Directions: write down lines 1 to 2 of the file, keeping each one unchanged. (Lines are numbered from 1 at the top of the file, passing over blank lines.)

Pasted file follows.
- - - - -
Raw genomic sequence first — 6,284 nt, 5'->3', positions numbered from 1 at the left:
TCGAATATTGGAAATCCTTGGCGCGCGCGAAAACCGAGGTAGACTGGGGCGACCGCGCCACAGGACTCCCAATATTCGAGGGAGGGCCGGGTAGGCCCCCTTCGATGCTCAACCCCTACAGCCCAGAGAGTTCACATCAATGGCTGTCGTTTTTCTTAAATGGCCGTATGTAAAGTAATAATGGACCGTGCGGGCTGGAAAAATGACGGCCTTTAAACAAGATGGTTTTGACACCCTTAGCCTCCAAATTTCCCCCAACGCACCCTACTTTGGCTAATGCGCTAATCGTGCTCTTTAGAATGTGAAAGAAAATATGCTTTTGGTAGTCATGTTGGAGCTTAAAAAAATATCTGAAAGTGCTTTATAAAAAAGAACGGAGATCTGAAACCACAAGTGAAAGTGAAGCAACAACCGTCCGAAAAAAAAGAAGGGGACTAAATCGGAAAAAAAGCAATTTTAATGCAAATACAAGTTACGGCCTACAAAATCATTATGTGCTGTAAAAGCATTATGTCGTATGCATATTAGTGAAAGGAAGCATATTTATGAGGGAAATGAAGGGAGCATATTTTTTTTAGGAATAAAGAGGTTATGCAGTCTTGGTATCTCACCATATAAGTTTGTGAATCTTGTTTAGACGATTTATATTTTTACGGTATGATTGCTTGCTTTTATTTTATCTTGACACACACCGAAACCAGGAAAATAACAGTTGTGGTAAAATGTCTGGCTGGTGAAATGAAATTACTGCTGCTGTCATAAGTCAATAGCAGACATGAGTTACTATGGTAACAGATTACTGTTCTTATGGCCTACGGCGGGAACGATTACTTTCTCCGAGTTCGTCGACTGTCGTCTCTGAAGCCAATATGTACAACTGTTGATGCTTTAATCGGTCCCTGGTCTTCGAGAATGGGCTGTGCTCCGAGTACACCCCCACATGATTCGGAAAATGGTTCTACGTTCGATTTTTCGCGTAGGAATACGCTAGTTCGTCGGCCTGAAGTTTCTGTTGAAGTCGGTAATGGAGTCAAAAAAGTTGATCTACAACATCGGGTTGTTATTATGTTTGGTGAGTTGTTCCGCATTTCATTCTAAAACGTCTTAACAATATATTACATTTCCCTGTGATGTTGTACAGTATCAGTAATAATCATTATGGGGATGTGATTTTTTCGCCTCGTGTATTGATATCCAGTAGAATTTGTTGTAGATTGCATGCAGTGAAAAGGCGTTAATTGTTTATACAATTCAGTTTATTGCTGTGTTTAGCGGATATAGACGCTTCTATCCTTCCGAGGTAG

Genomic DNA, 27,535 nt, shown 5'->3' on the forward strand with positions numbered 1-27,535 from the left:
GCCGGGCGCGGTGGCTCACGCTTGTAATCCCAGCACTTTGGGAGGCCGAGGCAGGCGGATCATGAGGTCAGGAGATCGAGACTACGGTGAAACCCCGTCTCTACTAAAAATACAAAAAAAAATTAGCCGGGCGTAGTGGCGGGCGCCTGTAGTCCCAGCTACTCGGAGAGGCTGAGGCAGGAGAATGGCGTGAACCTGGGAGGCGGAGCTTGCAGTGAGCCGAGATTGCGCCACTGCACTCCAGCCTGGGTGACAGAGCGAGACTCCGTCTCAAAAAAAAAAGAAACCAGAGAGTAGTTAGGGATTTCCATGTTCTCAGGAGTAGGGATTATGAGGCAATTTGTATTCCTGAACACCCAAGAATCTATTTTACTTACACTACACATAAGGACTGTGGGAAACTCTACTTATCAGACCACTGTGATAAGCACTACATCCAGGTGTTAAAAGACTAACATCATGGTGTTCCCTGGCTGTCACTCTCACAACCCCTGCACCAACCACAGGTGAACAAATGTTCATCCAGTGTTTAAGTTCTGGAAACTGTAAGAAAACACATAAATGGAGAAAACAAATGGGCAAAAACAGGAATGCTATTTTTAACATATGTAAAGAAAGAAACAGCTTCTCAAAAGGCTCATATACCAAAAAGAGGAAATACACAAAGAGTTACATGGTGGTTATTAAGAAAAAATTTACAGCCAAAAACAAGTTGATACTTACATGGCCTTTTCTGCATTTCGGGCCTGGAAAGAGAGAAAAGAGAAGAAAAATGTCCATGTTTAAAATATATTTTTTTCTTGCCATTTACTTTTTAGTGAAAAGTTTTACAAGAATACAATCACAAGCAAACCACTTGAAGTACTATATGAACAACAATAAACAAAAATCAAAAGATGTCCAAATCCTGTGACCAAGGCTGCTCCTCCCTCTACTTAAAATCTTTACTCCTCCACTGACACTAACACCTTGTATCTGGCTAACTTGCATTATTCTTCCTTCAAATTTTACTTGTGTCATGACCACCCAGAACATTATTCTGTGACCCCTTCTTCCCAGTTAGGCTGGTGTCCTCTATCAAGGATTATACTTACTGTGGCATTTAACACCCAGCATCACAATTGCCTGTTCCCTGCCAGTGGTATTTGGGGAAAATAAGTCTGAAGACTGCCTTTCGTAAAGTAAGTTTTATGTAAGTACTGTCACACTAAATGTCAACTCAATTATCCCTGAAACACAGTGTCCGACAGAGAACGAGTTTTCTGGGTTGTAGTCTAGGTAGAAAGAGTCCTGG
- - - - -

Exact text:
Raw genomic sequence first — 6,284 nt, 5'->3', positions numbered from 1 at the left:
TCGAATATTGGAAATCCTTGGCGCGCGCGAAAACCGAGGTAGACTGGGGCGACCGCGCCACAGGACTCCCAATATTCGAGGGAGGGCCGGGTAGGCCCCCTTCGATGCTCAACCCCTACAGCCCAGAGAGTTCACATCAATGGCTGTCGTTTTTCTTAAATGGCCGTATGTAAAGTAATAATGGACCGTGCGGGCTGGAAAAATGACGGCCTTTAAACAAGATGGTTTTGACACCCTTAGCCTCCAAATTTCCCCCAACGCACCCTACTTTGGCTAATGCGCTAATCGTGCTCTTTAGAATGTGAAAGAAAATATGCTTTTGGTAGTCATGTTGGAGCTTAAAAAAATATCTGAAAGTGCTTTATAAAAAAGAACGGAGATCTGAAACCACAAGTGAAAGTGAAGCAACAACCGTCCGAAAAAAAAGAAGGGGACTAAATCGGAAAAAAAGCAATTTTAATGCAAATACAAGTTACGGCCTACAAAATCATTATGTGCTGTAAAAGCATTATGTCGTATGCATATTAGTGAAAGGAAGCATATTTATGAGGGAAATGAAGGGAGCATATTTTTTTTAGGAATAAAGAGGTTATGCAGTCTTGGTATCTCACCATATAAGTTTGTGAATCTTGTTTAGACGATTTATATTTTTACGGTATGATTGCTTGCTTTTATTTTATCTTGACACACACCGAAACCAGGAAAATAACAGTTGTGGTAAAATGTCTGGCTGGTGAAATGAAATTACTGCTGCTGTCATAAGTCAATAGCAGACATGAGTTACTATGGTAACAGATTACTGTTCTTATGGCCTACGGCGGGAACGATTACTTTCTCCGAGTTCGTCGACTGTCGTCTCTGAAGCCAATATGTACAACTGTTGATGCTTTAATCGGTCCCTGGTCTTCGAGAATGGGCTGTGCTCCGAGTACACCCCCACATGATTCGGAAAATGGTTCTACGTTCGATTTTTCGCGTAGGAATACGCTAGTTCGTCGGCCTGAAGTTTCTGTTGAAGTCGGTAATGGAGTCAAAAAAGTTGATCTACAACATCGGGTTGTTATTATGTTTGGTGAGTTGTTCCGCATTTCATTCTAAAACGTCTTAACAATATATTACATTTCCCTGTGATGTTGTACAGTATCAGTAATAATCATTATGGGGATGTGATTTTTTCGCCTCGTGTATTGATATCCAGTAGAATTTGTTGTAGATTGCATGCAGTGAAAAGGCGTTAATTGTTTATACAATTCAGTTTATTGCTGTGTTTAGCGGATATAGACGCTTCTATCCTTCCGAGGTAG